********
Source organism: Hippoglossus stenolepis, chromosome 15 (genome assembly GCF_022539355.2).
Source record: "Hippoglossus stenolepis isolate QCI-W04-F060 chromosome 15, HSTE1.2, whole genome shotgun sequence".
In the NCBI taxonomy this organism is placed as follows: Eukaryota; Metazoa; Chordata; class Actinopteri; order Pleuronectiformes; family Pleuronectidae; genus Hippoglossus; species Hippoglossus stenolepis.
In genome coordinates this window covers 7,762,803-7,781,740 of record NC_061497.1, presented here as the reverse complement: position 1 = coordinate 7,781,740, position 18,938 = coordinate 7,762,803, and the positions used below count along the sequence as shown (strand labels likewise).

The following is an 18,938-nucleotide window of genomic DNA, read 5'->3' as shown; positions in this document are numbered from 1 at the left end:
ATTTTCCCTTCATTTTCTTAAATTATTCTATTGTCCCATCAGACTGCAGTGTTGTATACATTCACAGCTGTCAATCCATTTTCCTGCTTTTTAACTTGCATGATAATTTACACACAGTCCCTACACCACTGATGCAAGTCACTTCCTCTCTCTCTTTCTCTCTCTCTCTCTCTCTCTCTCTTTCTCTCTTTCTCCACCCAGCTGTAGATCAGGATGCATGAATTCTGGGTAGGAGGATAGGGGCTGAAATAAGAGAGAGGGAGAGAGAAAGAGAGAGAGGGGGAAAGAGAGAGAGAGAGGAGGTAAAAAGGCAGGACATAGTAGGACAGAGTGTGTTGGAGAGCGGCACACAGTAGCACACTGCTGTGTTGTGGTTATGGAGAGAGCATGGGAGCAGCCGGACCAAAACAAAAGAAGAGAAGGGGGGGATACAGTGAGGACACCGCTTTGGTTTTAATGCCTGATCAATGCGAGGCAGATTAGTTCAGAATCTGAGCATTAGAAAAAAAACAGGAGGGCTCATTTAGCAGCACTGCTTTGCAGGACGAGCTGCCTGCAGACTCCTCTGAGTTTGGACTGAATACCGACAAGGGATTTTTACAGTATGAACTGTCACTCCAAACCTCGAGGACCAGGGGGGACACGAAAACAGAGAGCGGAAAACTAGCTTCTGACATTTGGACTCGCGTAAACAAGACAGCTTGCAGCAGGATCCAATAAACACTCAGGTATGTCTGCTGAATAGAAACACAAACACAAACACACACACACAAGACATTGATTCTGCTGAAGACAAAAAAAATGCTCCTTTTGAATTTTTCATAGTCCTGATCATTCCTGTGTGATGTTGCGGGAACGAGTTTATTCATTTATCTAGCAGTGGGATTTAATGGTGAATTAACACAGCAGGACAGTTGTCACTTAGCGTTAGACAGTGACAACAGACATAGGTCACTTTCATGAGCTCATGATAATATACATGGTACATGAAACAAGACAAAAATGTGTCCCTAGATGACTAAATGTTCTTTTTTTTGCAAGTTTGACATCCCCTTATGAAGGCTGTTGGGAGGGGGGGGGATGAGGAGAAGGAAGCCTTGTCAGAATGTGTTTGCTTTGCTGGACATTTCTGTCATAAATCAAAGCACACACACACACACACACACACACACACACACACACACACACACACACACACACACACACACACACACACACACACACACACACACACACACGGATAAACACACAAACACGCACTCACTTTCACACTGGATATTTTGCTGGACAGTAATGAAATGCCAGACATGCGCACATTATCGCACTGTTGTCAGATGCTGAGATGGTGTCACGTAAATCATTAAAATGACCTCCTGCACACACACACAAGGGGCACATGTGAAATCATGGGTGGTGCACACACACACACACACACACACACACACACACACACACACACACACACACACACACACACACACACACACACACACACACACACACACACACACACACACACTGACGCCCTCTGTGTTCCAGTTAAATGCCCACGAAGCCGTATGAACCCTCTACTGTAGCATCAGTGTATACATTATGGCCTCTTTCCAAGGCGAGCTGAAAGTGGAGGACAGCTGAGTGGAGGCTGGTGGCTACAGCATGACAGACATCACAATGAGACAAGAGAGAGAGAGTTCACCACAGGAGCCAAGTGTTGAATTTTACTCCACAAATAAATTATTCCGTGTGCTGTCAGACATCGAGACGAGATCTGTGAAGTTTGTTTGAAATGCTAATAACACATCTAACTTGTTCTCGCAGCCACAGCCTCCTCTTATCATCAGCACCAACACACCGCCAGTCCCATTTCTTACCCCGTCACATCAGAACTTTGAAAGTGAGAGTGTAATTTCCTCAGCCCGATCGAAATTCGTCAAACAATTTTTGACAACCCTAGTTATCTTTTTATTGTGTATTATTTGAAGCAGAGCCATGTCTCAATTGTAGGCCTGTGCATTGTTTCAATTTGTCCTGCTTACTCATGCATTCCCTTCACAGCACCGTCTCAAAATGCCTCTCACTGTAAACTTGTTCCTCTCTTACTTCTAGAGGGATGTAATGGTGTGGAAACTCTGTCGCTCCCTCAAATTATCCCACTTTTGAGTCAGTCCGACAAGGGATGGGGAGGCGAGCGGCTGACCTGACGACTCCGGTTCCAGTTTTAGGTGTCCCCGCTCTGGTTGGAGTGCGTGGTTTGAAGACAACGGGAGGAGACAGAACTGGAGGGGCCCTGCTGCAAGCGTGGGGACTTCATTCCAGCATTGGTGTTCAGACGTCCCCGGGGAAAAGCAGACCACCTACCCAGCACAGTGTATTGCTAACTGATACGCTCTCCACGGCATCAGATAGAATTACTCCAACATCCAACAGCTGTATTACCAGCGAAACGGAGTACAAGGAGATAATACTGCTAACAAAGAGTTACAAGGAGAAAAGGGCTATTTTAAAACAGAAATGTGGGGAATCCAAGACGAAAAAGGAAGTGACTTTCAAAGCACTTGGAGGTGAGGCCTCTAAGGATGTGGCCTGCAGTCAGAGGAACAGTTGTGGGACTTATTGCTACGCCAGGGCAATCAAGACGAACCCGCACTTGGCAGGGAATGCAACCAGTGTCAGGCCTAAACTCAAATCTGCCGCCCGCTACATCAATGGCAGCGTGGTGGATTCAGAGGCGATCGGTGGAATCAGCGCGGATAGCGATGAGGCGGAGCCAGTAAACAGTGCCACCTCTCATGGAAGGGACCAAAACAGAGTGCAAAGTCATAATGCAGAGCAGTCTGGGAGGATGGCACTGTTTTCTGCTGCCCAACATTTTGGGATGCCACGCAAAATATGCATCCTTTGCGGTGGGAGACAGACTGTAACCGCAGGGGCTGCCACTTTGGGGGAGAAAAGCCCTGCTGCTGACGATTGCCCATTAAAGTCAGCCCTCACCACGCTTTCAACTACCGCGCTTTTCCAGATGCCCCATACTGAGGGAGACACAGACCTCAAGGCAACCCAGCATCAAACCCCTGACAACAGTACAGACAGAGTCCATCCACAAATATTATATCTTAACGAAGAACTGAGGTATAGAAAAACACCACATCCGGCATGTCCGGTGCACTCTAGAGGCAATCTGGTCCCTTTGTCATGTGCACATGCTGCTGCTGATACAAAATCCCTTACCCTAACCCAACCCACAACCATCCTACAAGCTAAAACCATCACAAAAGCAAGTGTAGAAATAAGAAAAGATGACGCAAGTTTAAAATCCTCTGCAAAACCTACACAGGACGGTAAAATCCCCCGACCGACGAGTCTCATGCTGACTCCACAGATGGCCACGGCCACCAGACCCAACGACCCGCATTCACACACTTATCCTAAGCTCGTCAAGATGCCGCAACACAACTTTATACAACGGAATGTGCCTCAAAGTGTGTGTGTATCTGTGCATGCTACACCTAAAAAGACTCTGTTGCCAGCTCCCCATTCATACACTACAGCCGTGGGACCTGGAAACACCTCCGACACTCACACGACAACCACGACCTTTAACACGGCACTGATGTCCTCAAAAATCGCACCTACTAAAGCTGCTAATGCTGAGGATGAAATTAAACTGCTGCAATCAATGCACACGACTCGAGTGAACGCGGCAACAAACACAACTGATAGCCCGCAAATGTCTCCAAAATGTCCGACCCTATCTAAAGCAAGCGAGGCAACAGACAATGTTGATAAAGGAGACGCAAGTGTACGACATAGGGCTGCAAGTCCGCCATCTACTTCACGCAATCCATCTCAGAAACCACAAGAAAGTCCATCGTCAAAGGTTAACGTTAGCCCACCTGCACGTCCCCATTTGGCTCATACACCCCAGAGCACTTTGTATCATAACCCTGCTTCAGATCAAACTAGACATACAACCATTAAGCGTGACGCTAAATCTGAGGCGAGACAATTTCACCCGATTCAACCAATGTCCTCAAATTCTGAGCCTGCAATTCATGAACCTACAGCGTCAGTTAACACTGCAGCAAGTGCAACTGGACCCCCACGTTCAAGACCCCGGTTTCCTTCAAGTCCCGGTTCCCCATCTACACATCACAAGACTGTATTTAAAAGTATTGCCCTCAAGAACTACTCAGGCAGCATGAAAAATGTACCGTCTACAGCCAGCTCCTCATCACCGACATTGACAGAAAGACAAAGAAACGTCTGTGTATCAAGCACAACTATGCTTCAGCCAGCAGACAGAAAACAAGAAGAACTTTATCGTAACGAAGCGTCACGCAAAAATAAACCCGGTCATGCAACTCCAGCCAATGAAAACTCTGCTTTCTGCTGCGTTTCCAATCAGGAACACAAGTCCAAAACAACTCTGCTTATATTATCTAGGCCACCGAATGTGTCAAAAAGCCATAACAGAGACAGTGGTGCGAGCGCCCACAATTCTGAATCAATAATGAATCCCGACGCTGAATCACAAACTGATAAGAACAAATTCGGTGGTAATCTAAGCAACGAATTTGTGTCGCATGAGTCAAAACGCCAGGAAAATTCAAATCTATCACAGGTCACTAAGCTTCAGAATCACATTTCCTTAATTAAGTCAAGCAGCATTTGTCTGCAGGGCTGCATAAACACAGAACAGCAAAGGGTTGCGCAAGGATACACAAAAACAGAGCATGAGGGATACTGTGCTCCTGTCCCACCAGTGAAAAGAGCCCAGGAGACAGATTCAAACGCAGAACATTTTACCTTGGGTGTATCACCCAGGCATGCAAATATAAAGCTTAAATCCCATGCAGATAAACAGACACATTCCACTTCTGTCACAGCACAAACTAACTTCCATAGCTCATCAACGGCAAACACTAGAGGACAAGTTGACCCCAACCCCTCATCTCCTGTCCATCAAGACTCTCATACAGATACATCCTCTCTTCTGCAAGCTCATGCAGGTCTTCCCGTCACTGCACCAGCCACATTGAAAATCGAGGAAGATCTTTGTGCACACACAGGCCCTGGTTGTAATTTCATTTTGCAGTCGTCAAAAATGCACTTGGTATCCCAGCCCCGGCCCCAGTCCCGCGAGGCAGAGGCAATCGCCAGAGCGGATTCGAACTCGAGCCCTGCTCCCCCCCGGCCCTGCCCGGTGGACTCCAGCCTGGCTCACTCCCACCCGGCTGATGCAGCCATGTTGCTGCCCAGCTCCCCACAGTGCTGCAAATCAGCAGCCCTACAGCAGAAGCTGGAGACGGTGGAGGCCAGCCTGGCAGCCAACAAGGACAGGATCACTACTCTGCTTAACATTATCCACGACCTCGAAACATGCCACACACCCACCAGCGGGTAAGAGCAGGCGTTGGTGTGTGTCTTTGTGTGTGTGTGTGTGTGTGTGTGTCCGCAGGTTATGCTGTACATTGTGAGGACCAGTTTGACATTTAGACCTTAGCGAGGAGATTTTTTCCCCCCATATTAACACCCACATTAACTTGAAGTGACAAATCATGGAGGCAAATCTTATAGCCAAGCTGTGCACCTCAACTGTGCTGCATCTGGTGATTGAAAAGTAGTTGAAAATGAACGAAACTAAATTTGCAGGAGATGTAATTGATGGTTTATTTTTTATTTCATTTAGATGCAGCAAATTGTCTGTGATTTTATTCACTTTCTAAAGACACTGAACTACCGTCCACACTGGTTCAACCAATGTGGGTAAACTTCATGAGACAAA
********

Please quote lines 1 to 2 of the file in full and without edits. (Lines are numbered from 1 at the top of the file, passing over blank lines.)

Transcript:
Source organism: Hippoglossus stenolepis, chromosome 15 (genome assembly GCF_022539355.2).
Source record: "Hippoglossus stenolepis isolate QCI-W04-F060 chromosome 15, HSTE1.2, whole genome shotgun sequence".